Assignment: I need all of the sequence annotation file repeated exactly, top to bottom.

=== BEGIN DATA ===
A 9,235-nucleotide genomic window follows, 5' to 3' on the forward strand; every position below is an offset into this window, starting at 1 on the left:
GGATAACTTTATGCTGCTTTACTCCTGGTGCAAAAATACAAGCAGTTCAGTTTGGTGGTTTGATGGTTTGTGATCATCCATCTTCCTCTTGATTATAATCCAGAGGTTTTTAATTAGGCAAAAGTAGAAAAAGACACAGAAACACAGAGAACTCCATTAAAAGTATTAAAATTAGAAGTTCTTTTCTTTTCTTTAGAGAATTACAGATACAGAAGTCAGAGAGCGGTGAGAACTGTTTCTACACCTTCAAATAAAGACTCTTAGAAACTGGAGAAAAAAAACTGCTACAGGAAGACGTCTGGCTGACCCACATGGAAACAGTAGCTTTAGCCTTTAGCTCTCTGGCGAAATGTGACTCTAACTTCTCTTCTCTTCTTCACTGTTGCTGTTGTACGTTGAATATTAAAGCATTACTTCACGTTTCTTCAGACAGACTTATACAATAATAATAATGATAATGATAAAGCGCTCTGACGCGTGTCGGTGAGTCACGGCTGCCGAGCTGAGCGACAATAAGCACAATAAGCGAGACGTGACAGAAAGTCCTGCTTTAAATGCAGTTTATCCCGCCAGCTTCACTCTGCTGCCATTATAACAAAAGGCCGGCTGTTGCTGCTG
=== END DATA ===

A 9,235-nucleotide genomic window follows, 5' to 3' on the forward strand; every position below is an offset into this window, starting at 1 on the left:
GGATAACTTTATGCTGCTTTACTCCTGGTGCAAAAATACAAGCAGTTCAGTTTGGTGGTTTGATGGTTTGTGATCATCCATCTTCCTCTTGATTATAATCCAGAGGTTTTTAATTAGGCAAAAGTAGAAAAAGACACAGAAACACAGAGAACTCCATTAAAAGTATTAAAATTAGAAGTTCTTTTCTTTTCTTTAGAGAATTACAGATACAGAAGTCAGAGAGCGGTGAGAACTGTTTCTACACCTTCAAATAAAGACTCTTAGAAACTGGAGAAAAAAAACTGCTACAGGAAGACGTCTGGCTGACCCACATGGAAACAGTAGCTTTAGCCTTTAGCTCTCTGGCGAAATGTGACTCTAACTTCTCTTCTCTTCTTCACTGTTGCTGTTGTACGTTGAATATTAAAGCATTACTTCACGTTTCTTCAGACAGACTTATACAATAATAATAATGATAATGATAAAGCGCTCTGACGCGTGTCGGTGAGTCACGGCTGCCGAGCTGAGCGACAATAAGCACAATAAGCGAGACGTGACAGAAAGTCCTGCTTTAAATGCAGTTTATCCCGCCAGCTTCACTCTGCTGCCATTATAACAAAAGGCCGGCTGTTGCTGCTG